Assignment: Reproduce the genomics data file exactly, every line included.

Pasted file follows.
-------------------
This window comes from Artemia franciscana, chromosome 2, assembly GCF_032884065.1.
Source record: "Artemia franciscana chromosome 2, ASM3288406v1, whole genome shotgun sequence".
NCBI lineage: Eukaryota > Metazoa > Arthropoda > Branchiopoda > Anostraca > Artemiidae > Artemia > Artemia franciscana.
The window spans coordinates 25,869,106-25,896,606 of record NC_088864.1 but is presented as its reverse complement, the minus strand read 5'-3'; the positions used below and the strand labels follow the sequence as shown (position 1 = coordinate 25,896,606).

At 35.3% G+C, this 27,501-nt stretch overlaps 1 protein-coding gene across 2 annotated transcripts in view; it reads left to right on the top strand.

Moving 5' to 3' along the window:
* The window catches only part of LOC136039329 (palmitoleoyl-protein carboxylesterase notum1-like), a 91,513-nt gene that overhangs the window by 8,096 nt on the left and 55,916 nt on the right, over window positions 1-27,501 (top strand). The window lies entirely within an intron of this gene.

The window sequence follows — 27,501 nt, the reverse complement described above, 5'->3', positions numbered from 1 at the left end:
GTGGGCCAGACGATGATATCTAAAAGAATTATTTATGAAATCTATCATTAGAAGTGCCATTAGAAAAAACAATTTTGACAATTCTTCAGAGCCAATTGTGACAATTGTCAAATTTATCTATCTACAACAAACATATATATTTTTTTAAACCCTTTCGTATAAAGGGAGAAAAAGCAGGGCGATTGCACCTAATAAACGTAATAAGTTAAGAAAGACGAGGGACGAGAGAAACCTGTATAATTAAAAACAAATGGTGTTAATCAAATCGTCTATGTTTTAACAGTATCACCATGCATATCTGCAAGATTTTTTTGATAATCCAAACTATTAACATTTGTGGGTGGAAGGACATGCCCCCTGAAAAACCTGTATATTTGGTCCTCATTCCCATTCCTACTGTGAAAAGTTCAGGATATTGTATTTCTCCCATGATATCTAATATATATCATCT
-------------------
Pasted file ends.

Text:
This window comes from Artemia franciscana, chromosome 2, assembly GCF_032884065.1.
Source record: "Artemia franciscana chromosome 2, ASM3288406v1, whole genome shotgun sequence".
NCBI lineage: Eukaryota > Metazoa > Arthropoda > Branchiopoda > Anostraca > Artemiidae > Artemia > Artemia franciscana.
The window spans coordinates 25,869,106-25,896,606 of record NC_088864.1 but is presented as its reverse complement, the minus strand read 5'-3'; the positions used below and the strand labels follow the sequence as shown (position 1 = coordinate 25,896,606).

At 35.3% G+C, this 27,501-nt stretch overlaps 1 protein-coding gene across 2 annotated transcripts in view; it reads left to right on the top strand.

Moving 5' to 3' along the window:
* The window catches only part of LOC136039329 (palmitoleoyl-protein carboxylesterase notum1-like), a 91,513-nt gene that overhangs the window by 8,096 nt on the left and 55,916 nt on the right, over window positions 1-27,501 (top strand). The window lies entirely within an intron of this gene.

The window sequence follows — 27,501 nt, the reverse complement described above, 5'->3', positions numbered from 1 at the left end:
GTGGGCCAGACGATGATATCTAAAAGAATTATTTATGAAATCTATCATTAGAAGTGCCATTAGAAAAAACAATTTTGACAATTCTTCAGAGCCAATTGTGACAATTGTCAAATTTATCTATCTACAACAAACATATATATTTTTTTAAACCCTTTCGTATAAAGGGAGAAAAAGCAGGGCGATTGCACCTAATAAACGTAATAAGTTAAGAAAGACGAGGGACGAGAGAAACCTGTATAATTAAAAACAAATGGTGTTAATCAAATCGTCTATGTTTTAACAGTATCACCATGCATATCTGCAAGATTTTTTTGATAATCCAAACTATTAACATTTGTGGGTGGAAGGACATGCCCCCTGAAAAACCTGTATATTTGGTCCTCATTCCCATTCCTACTGTGAAAAGTTCAGGATATTGTATTTCTCCCATGATATCTAATATATATCATCT